ONE of the smarter back and forths over the last week or so has been the response to A.O. Scott’s essay “The Post-Man,” on how genuine adulthood has seeped out of American culture. He’s taken the usual hits for being a nostalgic, entitled, puritanical white man — charges I’m sure he could see coming a mile away — most of which strike me as nonsense.
Scott’s piece is dialectical in the best sense: He’s identified something pretty undeniable, and spends the piece intelligently drifting between celebration and disdain. Is there any other way to view 21st century pop culture? (I’m also delighted to see him drawing on Leslie Fiedler’s wonderful Love and Death in the American Novel.)
As he puts it:
This slow unwinding has been the work of generations. For the most part, it has been understood — rightly in my view, and this is not really an argument I want to have right now — as a narrative of progress. A society that was exclusive and repressive is now freer and more open. But there may be other less unequivocally happy consequences. It seems that, in doing away with patriarchal authority, we have also, perhaps unwittingly, killed off all the grown-ups.
And a bit later:
In my main line of work as a film critic, I have watched over the past 15 years as the studios committed their vast financial and imaginative resources to the cultivation of franchises (some of them based on those same Y.A. novels) that advance an essentially juvenile vision of the world. Comic-book movies, family-friendly animated adventures, tales of adolescent heroism and comedies of arrested development do not only make up the commercial center of 21st-century Hollywood. They are its artistic heart.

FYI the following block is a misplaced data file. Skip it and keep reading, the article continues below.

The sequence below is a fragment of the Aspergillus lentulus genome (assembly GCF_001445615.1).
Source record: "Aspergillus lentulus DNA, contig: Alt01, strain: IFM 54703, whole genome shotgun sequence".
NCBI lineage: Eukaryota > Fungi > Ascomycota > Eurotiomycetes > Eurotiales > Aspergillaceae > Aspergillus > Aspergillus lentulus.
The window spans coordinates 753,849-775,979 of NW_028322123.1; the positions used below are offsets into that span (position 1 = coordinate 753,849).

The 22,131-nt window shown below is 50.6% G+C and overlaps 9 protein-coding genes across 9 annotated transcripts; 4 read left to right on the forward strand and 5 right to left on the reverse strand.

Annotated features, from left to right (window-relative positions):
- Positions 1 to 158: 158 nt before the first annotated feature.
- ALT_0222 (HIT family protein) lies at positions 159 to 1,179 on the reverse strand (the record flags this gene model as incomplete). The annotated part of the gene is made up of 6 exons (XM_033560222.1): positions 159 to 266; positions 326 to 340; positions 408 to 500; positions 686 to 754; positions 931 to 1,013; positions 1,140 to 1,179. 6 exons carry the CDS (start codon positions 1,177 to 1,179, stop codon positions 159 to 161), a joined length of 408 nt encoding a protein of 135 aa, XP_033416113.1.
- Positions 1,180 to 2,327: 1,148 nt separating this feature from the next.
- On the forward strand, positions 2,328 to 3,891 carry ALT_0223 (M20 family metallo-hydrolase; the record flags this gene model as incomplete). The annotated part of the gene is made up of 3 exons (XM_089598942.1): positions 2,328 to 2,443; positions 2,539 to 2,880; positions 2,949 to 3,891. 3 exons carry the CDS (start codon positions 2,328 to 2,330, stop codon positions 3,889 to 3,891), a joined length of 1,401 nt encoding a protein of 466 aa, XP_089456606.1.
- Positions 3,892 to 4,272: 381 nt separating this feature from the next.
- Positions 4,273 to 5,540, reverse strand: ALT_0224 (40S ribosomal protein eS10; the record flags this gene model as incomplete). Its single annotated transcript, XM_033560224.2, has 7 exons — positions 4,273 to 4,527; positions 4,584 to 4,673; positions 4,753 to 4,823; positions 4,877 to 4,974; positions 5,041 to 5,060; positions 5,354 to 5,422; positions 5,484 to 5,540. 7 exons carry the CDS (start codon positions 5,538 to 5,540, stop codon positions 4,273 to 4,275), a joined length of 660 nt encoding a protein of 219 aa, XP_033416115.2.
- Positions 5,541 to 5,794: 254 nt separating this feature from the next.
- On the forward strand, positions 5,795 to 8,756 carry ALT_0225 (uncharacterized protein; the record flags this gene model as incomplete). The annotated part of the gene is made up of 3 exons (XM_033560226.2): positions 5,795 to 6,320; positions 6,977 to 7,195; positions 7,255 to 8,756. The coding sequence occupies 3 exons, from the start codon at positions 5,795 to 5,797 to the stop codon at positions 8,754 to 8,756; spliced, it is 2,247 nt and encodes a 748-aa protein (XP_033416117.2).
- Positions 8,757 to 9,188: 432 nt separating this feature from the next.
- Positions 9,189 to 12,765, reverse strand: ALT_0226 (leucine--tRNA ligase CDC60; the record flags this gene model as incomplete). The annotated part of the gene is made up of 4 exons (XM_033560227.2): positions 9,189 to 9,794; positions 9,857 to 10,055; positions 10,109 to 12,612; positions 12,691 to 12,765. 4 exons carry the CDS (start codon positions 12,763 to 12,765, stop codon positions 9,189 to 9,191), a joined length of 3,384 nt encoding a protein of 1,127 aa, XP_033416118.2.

Some of this echoes some things David Denby and Lynda Obst have wondered about lately.
The best response I’ve seen so far is from Salon’s Andrew O’Hehir (story here) who agrees with much of Scott’s argument but looks at one major omission.
This fundamental confusion and ambivalence reflects a deep-seated blind spot, I would argue, one that’s endemic to the culture-vulture trade… Well, if Scott gets to play frustrated English professor in his article, I get to play former college Marxist in mine, and insist that sometimes economic forces really do shape the cultural zone. Real wages have fallen since Don Draper’s heyday, especially for American men and double-especially for the middle-class and working-class white men who were once the bulwarks of the mid-century model of adulthood. We now live in a culture (using the word in its anthropological sense) of diminished expectations and permanent underemployment, where many or most young people will never be as affluent as their parents. Lifetime job security is an antediluvian delusion, and in many metropolitan areas home ownership is out of reach for all but the rich. It’s just as useless to object to those changes as it is to complain about grownups reading Harry Potter books, but certainly those things were the essential underpinnings of classic adulthood, and without them it’s no surprise to see the old order fading away.
I say this as a 40ish guy who wears shorts and flip-flops a lot of the time (I live in California) and still go to see rock bands every week or two: This is a case of an argument in which both parties are right.